Skip to main content
Banner Image

Readings in Anthropology

Need Help?

Lori Jahnke
Office Hours: Thurs 3:30-4:30pm (Rm 200, Anthropology), fall and spring semesters. By appointment in the summer.

Getting to Know Anthropology

The content and organization of this guide has been heavily influenced by a variety of texts on theory in anthropology, as well as numerous course syllabi from friends, colleagues, and the classes in which I was first exposed to the inner workings of anthropology as a student. For a few examples of the texts and review articles used in developing this guide, see the 'Textbooks and Other Resources' section.

The development of anthropological theory is often presented in historical context and organized, more or less, chronologically. This is a very useful approach for understanding the development and history of thought within the discipline. You will find some key works organized in this way on the 'History of Anthropological Thought' tab.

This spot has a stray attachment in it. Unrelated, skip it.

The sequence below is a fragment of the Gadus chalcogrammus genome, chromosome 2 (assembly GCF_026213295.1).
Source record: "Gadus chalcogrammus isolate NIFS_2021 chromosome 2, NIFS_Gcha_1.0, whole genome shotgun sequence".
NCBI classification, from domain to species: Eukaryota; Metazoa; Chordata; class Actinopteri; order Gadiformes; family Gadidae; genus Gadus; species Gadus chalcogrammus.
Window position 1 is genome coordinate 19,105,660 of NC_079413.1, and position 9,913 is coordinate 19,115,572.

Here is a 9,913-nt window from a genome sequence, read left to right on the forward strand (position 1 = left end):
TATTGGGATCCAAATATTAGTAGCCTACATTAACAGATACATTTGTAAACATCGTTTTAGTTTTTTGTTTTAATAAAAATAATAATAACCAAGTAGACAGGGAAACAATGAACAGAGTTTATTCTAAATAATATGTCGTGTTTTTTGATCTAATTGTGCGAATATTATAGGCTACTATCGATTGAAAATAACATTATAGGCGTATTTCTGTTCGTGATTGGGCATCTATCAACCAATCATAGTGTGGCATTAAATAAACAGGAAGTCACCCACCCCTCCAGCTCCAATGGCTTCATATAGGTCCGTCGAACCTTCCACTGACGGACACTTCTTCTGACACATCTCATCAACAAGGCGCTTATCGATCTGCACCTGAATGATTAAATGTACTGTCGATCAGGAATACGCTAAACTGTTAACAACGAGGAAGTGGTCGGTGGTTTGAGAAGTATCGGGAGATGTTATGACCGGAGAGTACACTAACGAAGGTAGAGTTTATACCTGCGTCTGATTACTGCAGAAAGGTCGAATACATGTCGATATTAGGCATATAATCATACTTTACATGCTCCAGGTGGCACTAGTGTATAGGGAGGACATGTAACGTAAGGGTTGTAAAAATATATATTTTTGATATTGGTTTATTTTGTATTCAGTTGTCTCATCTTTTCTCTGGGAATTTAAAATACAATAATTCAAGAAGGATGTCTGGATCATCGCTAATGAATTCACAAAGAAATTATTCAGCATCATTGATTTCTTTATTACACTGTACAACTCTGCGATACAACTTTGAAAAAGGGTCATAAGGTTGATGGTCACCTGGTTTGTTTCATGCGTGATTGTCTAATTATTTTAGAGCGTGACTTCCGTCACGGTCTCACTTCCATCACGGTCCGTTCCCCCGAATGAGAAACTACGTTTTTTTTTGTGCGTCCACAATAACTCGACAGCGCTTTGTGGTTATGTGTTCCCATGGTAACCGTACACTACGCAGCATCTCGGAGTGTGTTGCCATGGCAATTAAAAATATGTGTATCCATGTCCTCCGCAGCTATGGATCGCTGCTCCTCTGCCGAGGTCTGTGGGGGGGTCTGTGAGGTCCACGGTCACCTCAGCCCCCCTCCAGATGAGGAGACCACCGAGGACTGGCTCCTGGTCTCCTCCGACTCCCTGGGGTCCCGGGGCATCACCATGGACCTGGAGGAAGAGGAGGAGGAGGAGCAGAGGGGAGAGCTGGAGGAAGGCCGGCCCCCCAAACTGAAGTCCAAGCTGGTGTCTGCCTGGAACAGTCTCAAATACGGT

Despite the utility and familiarity of the historical framework, this structure is sometimes unstatisfying for its inability to address the enduring questions of anthropological inquiry. On the 'Topics' tab you will find works organized thematically according to some of the key questions and areas of research in our discipline. A similar approach is presented by Moore and Sanders (2006) in Anthropology in Theory, a volume well worth the read for anyone working to improve their grasp of anthropological theory.  

© Emory University Libraries - 540 Asbury Circle, Atlanta, Georgia 30322